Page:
ESPN has given the go-ahead for its third original movie, “3: The Dale Earnhardt Story,” a biopic about the legendary racecar driver who died in a crash during the final lap of the 2001 Daytona 500.
Ron Semiao, senior VP of original entertainment for ESPN, said “Earnhardt” exec producer Orly Adelson is casting the movie, to be directed by Russell Mulcahy from a screenplay by Robert Eisele. Semaio declined to discuss production costs, but based on ESPN’s two previous movies, “A Season on the Brink” and “The Junction Boys,” “Earnhardt” probably will come in at $5 million or so.
ESPN still hasn’t decided yet whether to renew or cancel its first scripted series, “Playmakers,” Semiao said. The show’s solid ratings would justify a renewal, but the National Football League and its players union have excoriated the program, saying it focuses too much on the dark side of pro football. Episodes have dealt with drug-taking, wife-beating and gambling, among other dysfunctional behavior. Semiao said ESPN has another two months or so before it must make a final decision on show’s fate.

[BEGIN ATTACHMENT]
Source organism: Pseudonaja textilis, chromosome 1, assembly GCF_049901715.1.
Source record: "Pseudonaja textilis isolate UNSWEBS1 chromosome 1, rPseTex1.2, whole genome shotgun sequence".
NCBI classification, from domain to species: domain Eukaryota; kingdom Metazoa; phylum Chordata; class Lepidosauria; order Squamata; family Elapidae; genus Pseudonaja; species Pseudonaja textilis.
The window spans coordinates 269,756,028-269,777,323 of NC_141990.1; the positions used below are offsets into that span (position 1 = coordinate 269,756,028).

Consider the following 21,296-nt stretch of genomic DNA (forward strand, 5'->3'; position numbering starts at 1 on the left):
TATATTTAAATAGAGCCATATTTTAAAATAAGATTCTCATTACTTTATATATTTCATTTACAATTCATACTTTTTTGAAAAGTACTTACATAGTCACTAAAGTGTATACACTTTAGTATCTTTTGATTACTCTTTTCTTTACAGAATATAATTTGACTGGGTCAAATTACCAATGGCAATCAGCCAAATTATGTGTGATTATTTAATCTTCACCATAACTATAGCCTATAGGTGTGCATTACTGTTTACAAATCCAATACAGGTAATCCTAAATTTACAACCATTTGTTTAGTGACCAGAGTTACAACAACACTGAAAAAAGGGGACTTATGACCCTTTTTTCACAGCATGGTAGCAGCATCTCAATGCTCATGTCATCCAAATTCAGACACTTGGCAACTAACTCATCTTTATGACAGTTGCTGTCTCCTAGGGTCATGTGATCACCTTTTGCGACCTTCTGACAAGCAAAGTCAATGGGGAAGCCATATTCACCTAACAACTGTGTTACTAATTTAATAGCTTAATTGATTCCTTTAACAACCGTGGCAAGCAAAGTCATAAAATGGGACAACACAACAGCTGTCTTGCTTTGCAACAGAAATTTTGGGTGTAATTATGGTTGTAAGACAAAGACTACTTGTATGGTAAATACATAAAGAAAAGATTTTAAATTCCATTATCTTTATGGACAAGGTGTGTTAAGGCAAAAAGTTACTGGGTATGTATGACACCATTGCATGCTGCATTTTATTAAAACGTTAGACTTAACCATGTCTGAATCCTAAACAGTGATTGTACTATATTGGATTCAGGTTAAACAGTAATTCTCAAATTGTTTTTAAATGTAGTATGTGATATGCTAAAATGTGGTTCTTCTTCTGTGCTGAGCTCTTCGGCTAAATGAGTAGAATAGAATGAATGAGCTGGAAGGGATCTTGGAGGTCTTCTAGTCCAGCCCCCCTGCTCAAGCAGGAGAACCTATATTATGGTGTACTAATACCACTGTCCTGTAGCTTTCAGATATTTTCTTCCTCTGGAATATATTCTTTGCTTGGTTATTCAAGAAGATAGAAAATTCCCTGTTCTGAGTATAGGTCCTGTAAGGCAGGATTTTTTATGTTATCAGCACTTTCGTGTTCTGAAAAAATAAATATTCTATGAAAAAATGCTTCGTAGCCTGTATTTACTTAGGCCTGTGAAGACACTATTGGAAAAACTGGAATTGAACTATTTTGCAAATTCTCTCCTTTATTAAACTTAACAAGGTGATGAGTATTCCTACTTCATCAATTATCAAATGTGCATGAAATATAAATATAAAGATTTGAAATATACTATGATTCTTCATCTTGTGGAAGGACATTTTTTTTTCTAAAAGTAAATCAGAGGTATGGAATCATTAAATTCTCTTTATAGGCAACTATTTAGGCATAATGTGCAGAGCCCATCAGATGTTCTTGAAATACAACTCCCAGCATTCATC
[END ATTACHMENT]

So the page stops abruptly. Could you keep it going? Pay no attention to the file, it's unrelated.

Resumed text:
Another biopic, “Hustle: The Pete Rose Story,” is in what Semiao calls “the final stages of development.” Story will zero in on Rose’s gambling, which got him barred from baseball. Semiao said Christian Darren has written a solid script, making “Hustle” ESPN’s likely fourth movie.
Another movie project far along in development is “Four Minutes,” a docudrama about the breaking of the four-minute mile in 1953 by Olympian Roger Bannister. The producers are Gerry Abrams and Bud Greenspan; Frank DeFord wrote the script.
Also in the works as a script is “October Men,” based on the book by Roger Kahn about the colorful New York Yankees of 1977 and 1978, when the team won back-to-back World Series.